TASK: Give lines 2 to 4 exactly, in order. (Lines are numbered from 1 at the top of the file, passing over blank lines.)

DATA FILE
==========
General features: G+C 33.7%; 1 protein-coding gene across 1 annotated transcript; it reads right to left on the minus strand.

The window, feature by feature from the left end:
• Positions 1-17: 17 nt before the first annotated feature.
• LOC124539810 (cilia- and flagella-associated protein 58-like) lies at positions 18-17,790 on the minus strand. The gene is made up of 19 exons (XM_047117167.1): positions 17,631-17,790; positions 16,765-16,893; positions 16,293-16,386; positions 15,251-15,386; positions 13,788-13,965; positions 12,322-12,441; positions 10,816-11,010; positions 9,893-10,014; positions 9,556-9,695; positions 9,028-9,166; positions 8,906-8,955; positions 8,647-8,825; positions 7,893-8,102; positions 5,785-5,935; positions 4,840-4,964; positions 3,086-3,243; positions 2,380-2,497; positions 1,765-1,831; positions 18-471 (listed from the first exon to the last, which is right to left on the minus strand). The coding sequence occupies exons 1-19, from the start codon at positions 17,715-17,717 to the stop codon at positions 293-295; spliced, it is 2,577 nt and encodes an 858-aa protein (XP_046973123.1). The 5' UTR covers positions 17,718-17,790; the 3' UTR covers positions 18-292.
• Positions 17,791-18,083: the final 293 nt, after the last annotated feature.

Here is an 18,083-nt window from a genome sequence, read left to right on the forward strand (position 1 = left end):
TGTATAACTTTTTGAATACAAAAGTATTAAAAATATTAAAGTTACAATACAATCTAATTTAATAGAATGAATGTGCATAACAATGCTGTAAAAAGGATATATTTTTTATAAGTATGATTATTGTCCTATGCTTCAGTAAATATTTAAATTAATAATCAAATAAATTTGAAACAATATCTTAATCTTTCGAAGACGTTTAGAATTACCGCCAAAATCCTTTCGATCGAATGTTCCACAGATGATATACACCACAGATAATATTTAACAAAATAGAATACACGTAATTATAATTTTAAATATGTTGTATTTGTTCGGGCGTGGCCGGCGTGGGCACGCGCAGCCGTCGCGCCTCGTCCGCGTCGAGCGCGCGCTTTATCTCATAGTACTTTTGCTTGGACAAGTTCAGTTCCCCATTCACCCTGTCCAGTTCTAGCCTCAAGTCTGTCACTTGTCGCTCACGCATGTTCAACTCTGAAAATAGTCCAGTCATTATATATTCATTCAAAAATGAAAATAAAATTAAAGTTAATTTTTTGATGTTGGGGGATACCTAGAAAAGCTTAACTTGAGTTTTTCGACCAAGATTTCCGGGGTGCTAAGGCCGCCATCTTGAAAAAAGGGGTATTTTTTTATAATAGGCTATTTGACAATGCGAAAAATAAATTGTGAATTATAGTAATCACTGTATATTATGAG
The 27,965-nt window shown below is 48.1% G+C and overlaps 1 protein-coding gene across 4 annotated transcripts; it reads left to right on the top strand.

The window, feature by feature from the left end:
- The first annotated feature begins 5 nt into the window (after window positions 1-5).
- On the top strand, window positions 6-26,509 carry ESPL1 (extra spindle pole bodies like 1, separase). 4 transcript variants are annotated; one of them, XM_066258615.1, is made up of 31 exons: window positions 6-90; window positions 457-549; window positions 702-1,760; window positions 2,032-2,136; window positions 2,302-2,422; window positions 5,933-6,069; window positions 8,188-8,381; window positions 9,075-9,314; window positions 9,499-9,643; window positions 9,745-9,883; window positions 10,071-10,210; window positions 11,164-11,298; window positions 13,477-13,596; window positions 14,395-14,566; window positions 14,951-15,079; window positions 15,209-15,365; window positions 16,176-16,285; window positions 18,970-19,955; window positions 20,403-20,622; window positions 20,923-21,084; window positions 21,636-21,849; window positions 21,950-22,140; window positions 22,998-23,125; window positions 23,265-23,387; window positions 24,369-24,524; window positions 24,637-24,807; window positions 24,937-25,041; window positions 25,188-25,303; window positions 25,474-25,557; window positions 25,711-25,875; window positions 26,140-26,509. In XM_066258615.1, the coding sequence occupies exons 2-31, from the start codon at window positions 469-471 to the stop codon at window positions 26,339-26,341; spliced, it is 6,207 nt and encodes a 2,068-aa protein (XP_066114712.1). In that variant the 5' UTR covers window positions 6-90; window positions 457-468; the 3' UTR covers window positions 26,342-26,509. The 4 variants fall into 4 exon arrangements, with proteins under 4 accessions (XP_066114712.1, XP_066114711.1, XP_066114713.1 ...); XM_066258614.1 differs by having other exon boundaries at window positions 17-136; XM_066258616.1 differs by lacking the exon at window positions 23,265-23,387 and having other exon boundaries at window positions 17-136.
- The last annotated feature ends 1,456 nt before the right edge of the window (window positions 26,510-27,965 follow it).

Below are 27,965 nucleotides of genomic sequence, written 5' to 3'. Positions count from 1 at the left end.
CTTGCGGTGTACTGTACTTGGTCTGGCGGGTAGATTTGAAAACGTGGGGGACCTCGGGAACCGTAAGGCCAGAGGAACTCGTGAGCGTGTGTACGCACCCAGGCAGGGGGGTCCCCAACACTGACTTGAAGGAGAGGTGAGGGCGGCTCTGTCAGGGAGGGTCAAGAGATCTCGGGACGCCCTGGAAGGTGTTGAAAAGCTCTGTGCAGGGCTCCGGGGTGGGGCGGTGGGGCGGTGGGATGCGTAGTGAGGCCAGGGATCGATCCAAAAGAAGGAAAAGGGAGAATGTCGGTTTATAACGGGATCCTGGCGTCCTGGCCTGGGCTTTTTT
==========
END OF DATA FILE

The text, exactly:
The window, feature by feature from the left end:
• Positions 1-17: 17 nt before the first annotated feature.
• LOC124539810 (cilia- and flagella-associated protein 58-like) lies at positions 18-17,790 on the minus strand. The gene is made up of 19 exons (XM_047117167.1): positions 17,631-17,790; positions 16,765-16,893; positions 16,293-16,386; positions 15,251-15,386; positions 13,788-13,965; positions 12,322-12,441; positions 10,816-11,010; positions 9,893-10,014; positions 9,556-9,695; positions 9,028-9,166; positions 8,906-8,955; positions 8,647-8,825; positions 7,893-8,102; positions 5,785-5,935; positions 4,840-4,964; positions 3,086-3,243; positions 2,380-2,497; positions 1,765-1,831; positions 18-471 (listed from the first exon to the last, which is right to left on the minus strand). The coding sequence occupies exons 1-19, from the start codon at positions 17,715-17,717 to the stop codon at positions 293-295; spliced, it is 2,577 nt and encodes an 858-aa protein (XP_046973123.1). The 5' UTR covers positions 17,718-17,790; the 3' UTR covers positions 18-292.